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Wisconsin recall=Wisconsin 2010

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The analysis of why Wisconsin Gov. Scott Walker beat back the Democratic-led attempt to oust him from office on Tuesday continues to fly back and forth across the political world. (We have our own theories, which we explain here.)

Wisconsin Republican Gov. Scott Walker waves at his victory party Tuesday, June 5, 2012, in Waukesha, Wis. Walker defeated Democratic challenger Tom Barrett in a special recall election. (AP Photo/Morry Gash)

But, for all of the words spilled about the “why”, Walker’s win can be boiled down into a single sentence: The recall electorate looks almost exactly like the 2010 governor’s race electorate where Walker first beat Milwaukee Mayor Tom Barrett.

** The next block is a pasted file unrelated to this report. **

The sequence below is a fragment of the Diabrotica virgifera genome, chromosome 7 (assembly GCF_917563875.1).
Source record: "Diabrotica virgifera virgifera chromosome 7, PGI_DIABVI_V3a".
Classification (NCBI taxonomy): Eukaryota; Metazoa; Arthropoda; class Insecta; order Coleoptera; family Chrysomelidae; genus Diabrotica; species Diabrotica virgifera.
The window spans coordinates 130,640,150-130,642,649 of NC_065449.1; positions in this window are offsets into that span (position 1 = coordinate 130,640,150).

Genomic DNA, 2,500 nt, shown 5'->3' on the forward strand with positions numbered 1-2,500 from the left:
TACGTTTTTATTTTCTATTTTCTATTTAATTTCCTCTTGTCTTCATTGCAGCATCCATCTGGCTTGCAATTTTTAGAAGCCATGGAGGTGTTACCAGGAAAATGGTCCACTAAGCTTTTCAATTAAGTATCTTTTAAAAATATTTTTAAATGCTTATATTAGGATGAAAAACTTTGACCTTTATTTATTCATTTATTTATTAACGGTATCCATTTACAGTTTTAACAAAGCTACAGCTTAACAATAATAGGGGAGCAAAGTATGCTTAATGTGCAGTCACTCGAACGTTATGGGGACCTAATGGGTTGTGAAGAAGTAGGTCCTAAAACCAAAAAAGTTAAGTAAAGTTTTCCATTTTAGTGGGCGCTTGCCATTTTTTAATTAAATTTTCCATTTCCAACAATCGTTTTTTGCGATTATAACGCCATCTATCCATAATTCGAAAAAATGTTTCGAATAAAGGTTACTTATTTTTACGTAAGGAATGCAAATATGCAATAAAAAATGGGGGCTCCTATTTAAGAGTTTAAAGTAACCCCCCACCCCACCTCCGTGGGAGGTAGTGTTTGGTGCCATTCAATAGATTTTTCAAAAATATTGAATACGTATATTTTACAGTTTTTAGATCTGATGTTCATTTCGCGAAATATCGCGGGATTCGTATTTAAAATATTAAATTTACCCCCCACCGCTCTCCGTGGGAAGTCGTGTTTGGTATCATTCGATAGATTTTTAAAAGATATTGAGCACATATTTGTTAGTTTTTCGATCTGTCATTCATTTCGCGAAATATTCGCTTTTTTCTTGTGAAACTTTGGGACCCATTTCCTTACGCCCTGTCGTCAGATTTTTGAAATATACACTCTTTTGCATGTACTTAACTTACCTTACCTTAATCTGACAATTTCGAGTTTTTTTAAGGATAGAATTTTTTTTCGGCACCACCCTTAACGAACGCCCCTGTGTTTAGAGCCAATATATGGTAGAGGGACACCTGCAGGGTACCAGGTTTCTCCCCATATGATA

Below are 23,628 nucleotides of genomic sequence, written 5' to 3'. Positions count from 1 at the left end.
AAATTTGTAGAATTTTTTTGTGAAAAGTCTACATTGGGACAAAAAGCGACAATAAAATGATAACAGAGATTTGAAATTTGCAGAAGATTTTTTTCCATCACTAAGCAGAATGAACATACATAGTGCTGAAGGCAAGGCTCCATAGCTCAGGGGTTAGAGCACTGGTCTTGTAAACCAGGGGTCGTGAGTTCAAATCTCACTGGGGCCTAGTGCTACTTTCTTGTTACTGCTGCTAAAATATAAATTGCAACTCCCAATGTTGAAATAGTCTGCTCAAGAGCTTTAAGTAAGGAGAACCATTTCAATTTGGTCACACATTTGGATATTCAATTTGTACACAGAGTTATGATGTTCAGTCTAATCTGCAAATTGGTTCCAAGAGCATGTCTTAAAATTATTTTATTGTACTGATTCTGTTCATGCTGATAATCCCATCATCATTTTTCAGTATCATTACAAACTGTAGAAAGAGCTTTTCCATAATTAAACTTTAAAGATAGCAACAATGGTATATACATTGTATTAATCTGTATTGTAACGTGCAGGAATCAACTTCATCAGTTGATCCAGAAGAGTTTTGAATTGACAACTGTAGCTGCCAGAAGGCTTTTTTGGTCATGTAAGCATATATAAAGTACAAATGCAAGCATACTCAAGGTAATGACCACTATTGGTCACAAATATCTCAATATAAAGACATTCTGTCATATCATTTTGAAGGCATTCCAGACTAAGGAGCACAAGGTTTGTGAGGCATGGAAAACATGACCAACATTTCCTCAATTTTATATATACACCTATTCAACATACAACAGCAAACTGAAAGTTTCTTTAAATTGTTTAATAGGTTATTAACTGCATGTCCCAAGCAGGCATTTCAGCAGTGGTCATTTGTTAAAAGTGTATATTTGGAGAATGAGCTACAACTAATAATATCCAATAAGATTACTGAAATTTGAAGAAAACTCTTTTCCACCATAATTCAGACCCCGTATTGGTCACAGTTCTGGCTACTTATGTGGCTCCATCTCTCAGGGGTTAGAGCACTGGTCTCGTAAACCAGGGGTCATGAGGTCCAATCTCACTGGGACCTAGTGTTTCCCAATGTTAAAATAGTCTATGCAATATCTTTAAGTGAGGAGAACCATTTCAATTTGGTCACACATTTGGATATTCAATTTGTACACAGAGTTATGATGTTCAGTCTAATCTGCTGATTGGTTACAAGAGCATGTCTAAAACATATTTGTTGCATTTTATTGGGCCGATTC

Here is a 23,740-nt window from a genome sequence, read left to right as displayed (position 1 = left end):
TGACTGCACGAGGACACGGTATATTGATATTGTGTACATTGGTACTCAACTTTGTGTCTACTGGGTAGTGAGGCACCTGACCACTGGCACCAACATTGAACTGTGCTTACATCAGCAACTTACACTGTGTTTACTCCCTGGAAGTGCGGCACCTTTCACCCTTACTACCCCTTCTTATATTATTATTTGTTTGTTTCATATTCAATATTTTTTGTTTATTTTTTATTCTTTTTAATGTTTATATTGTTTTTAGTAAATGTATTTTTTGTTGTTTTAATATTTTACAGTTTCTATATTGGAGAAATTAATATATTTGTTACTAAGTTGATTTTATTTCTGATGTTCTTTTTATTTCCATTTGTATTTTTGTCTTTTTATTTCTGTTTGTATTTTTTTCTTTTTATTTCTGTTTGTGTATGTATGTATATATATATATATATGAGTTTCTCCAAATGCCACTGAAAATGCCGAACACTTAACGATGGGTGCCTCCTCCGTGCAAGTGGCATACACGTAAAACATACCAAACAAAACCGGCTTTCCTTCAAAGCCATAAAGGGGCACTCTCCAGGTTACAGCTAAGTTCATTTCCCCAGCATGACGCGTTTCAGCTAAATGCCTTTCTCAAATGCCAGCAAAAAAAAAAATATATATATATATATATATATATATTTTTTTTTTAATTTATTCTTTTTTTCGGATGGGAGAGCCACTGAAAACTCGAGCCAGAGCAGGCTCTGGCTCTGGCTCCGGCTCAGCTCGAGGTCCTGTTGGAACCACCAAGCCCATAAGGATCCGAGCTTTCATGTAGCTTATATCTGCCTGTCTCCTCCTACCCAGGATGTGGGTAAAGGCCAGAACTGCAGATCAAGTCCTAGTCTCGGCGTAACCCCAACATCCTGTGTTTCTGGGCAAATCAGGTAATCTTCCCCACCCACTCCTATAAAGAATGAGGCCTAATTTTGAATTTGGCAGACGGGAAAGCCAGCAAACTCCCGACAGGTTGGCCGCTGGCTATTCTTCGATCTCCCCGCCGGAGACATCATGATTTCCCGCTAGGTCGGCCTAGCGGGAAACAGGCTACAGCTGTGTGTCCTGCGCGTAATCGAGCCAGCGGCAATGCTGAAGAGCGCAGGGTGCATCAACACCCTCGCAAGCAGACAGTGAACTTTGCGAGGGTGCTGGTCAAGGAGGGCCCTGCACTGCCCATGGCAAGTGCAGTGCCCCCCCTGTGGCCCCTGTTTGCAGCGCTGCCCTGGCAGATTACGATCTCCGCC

Ninety one percent of Democrats voted for Barrett on Tuesday; 90 percent of Democrats voted for him in the 2010 race. Ditto Walker who won 94 percent of Republicans in the recall and 95 percent of Republicans in the first gubernatorial race.

The similarities hold across voters of all ages too. The recall results were almost identical to the 2010 results among voters 30-44, 45-64 and 65+; among 18-29 year olds, Barrett won by four on Tuesday while he won by 10 in November 2010.

Even the labor vote was remarkably consistent. While labor did comprise a larger portion of the overall recall vote than it did in 2010 — 33 percent to 26 percent — how those people voted was virtually the same in both races. Barrett won 62 percent among union households in the recall and 63 percent among union households in the governor’s race.

Thanks to our new partnership with the Post’s polling team — that’s @postpolls on Twitter — you can compare the 2012 recall results with the 2010 governor’s race results across all sorts of demographic categories in the interactive chart below.

Happy slicing and dicing!

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